The movie starts for real, as Brooks and the coach that he has chosen, hold the first try-outs for the people who want to make the team. The Olympic Committee has organized the most talented amateur players in the United States into one hockey rink, to help form the best team of players that they can. The way it will work, is that there will be a 7-day session, which at the end of, Brooks and the Committee will sit down and figure out the best 26 players who will be kept on. Those 26 will eventually be trimmed down over the months, and finally arrive at the 20 that will be going to play for our country. Much to the surprise of everyone, Brooks makes his decision of the first 26 at the end of the first day. He dictates that there is no reason to keep him on if he cant make up the team that he wants to from the players. But, the reason they are upset with the choices that Brooks has made, is that he has not gone with the most talented, or the best hockey players available. In fact, he has even gone with a back-up goalie as his choice. He explains he reasoning as being that he knows what he wants to see in the players, and he knows witch ones will be best for the team. He does not want individuals who will take over a game, but rather a team of players that can work together as one.
The task now put to Brooks is to get 26 kids with many different backgrounds to work as a team. On his squad though, he has many kids who have been rivals in past years for colleges and such, and because of it several scuffles and fights break out. You cant just throw a bunch of kids together and expect them to become the best without hard work behind it. Instead of having a normal first day, he also gives the kids a 300-question test that asks questions about what the players would do in any given situation while going about everyday-life. The test serves as a jump-off point for Brooks to be able to see inside the kids and find out what they are made of. He also does not give them practices that they are used to, but rather practices that will help them to attain the one goal that he has for them: to be the best conditioned team at the Olympics. For years it has been said that the Soviets are too quick, are too fast, and are plain-out just to good to stay with on the ice, and Brooks wants to take the chance at being able to hang with the other team for the duration of a game. To do this, he must train the kids harder than they have ever been trained before.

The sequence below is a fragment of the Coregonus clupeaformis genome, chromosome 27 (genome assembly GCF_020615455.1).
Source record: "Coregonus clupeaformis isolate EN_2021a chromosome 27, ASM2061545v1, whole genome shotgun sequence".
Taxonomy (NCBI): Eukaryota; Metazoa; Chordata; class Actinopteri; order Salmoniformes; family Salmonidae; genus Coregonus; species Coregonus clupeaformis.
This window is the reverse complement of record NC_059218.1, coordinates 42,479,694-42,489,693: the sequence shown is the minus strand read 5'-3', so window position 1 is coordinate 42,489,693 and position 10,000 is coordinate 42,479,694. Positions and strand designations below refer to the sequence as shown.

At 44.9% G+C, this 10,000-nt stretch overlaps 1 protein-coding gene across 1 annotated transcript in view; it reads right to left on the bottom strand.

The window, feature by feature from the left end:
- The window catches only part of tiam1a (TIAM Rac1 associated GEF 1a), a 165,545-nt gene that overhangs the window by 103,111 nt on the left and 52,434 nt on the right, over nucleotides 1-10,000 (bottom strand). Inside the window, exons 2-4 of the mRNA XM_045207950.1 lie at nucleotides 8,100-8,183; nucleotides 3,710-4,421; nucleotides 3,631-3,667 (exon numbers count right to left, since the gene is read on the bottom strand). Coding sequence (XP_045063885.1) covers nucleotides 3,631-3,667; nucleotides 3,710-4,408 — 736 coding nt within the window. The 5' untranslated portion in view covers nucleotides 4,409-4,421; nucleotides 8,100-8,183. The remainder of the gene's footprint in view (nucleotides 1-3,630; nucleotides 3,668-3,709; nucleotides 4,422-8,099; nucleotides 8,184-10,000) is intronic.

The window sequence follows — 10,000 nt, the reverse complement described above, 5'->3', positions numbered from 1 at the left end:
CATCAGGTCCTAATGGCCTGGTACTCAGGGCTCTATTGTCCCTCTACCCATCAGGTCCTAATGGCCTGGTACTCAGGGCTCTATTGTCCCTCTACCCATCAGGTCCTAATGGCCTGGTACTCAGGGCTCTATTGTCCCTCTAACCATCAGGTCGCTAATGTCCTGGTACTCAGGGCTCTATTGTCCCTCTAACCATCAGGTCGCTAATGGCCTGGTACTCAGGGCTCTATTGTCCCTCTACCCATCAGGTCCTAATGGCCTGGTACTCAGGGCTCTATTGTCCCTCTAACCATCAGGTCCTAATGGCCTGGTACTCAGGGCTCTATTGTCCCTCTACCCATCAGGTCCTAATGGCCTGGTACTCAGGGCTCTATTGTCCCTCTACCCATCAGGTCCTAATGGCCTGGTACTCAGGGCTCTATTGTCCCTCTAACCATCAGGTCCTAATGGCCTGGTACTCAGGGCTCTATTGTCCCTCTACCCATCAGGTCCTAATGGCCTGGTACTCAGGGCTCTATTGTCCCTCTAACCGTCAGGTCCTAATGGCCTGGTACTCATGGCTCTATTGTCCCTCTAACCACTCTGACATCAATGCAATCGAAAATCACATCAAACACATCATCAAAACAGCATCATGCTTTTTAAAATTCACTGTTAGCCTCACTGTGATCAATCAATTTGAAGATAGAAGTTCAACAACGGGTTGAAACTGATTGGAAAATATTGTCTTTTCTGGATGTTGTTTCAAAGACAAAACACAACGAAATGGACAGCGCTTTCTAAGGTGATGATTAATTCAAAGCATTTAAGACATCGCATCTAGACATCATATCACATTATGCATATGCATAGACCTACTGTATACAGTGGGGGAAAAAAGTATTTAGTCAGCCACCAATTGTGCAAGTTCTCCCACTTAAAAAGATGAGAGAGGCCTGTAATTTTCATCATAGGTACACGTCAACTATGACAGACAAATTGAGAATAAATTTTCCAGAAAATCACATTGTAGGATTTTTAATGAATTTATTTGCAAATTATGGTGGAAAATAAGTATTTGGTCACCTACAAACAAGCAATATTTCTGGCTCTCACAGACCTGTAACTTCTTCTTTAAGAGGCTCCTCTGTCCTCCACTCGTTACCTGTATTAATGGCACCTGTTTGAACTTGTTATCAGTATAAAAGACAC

For all of the players on the team, the roles were actually played by hockey players. What the producer/director and the casting director wanted to do was get hockey players who could act, and work with them from that stand-point. They figured that to make sure that the movie had as much realism as possible, that the most important thing to do was make sure that all of the hockey scenes looked authentic. For one of the roles, they even got the son of the original player to come on and play that role. After seeing the movie, I am very glad that they went that route, because all of the scenes that involved hockey looked very real, and to top it off, none of them was terrible at acting either. This film was important to the United States, because it showed something happen that nobody actually thought was possible. The U.S. team that was out to shock the world took the 1980 Olympics by storm, and if you dont know the story by now, this is a must-see movie to get caught up on your U.S. History.
I highly recommend renting or purchasing the DVD because of all of the extras that come along with it. One of my favorites is an interview conducted by Sports Center anchor Linda Cohn. She interviews 3 former members of the 1980 Olympic team, and Kurt Russell at the same time, and they talk about the impact that this team not only had on Hockey, but on American thinking. It is something that helped shape the thought-process of a generation, and helped pave the way for a lot of things in the years to come. It helped show that there was indeed light at the end of the Cold-War-Tunnel, and that a mere sport could show us that. I highly recommend seeing the film, because it makes it very clear just how hard they had to work to even have a chance at accomplishing something in the 1980 Olympics. Whereas as in hockey today, there are a ton of countries that play in the NHL, back then there was a them and us mentality which was helped to be broken down by what happened at these Olympics. Even if you know the story, take the time to see this well-acted film, about one of the most memorable sporting events of United States History.
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Viewing Format: DVD
Video Occasion: Good for Groups